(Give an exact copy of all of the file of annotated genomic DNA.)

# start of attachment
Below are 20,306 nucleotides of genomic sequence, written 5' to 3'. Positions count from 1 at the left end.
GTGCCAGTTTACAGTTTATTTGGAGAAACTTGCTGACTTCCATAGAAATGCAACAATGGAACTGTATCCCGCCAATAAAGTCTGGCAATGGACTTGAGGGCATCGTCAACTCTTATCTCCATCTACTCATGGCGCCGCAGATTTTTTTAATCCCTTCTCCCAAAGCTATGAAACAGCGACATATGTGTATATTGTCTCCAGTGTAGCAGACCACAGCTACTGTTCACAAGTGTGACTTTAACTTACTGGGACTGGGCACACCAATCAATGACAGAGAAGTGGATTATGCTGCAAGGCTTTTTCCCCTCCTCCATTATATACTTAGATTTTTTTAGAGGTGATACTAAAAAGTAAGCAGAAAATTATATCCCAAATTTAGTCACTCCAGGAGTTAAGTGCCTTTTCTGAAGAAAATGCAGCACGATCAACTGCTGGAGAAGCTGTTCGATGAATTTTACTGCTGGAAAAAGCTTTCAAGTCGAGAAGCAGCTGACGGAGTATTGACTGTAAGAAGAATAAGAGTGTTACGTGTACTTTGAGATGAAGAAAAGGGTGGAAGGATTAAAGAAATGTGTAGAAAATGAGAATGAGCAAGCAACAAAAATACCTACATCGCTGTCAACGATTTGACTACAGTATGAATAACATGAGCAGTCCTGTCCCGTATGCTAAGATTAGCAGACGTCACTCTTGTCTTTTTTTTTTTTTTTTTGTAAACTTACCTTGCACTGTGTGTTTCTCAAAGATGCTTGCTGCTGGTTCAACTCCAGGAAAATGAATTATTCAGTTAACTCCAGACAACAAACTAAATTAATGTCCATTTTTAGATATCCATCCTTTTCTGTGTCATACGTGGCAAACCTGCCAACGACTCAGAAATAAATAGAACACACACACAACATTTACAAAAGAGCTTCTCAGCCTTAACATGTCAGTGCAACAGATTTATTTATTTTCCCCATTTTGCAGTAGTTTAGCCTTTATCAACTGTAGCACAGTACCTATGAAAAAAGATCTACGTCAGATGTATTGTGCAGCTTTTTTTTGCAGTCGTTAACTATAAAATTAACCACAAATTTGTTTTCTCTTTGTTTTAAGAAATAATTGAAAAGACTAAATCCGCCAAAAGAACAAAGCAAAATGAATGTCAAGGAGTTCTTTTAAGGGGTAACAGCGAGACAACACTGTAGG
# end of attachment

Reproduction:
Below are 20,306 nucleotides of genomic sequence, written 5' to 3'. Positions count from 1 at the left end.
GTGCCAGTTTACAGTTTATTTGGAGAAACTTGCTGACTTCCATAGAAATGCAACAATGGAACTGTATCCCGCCAATAAAGTCTGGCAATGGACTTGAGGGCATCGTCAACTCTTATCTCCATCTACTCATGGCGCCGCAGATTTTTTTAATCCCTTCTCCCAAAGCTATGAAACAGCGACATATGTGTATATTGTCTCCAGTGTAGCAGACCACAGCTACTGTTCACAAGTGTGACTTTAACTTACTGGGACTGGGCACACCAATCAATGACAGAGAAGTGGATTATGCTGCAAGGCTTTTTCCCCTCCTCCATTATATACTTAGATTTTTTTAGAGGTGATACTAAAAAGTAAGCAGAAAATTATATCCCAAATTTAGTCACTCCAGGAGTTAAGTGCCTTTTCTGAAGAAAATGCAGCACGATCAACTGCTGGAGAAGCTGTTCGATGAATTTTACTGCTGGAAAAAGCTTTCAAGTCGAGAAGCAGCTGACGGAGTATTGACTGTAAGAAGAATAAGAGTGTTACGTGTACTTTGAGATGAAGAAAAGGGTGGAAGGATTAAAGAAATGTGTAGAAAATGAGAATGAGCAAGCAACAAAAATACCTACATCGCTGTCAACGATTTGACTACAGTATGAATAACATGAGCAGTCCTGTCCCGTATGCTAAGATTAGCAGACGTCACTCTTGTCTTTTTTTTTTTTTTTTTGTAAACTTACCTTGCACTGTGTGTTTCTCAAAGATGCTTGCTGCTGGTTCAACTCCAGGAAAATGAATTATTCAGTTAACTCCAGACAACAAACTAAATTAATGTCCATTTTTAGATATCCATCCTTTTCTGTGTCATACGTGGCAAACCTGCCAACGACTCAGAAATAAATAGAACACACACACAACATTTACAAAAGAGCTTCTCAGCCTTAACATGTCAGTGCAACAGATTTATTTATTTTCCCCATTTTGCAGTAGTTTAGCCTTTATCAACTGTAGCACAGTACCTATGAAAAAAGATCTACGTCAGATGTATTGTGCAGCTTTTTTTTGCAGTCGTTAACTATAAAATTAACCACAAATTTGTTTTCTCTTTGTTTTAAGAAATAATTGAAAAGACTAAATCCGCCAAAAGAACAAAGCAAAATGAATGTCAAGGAGTTCTTTTAAGGGGTAACAGCGAGACAACACTGTAGG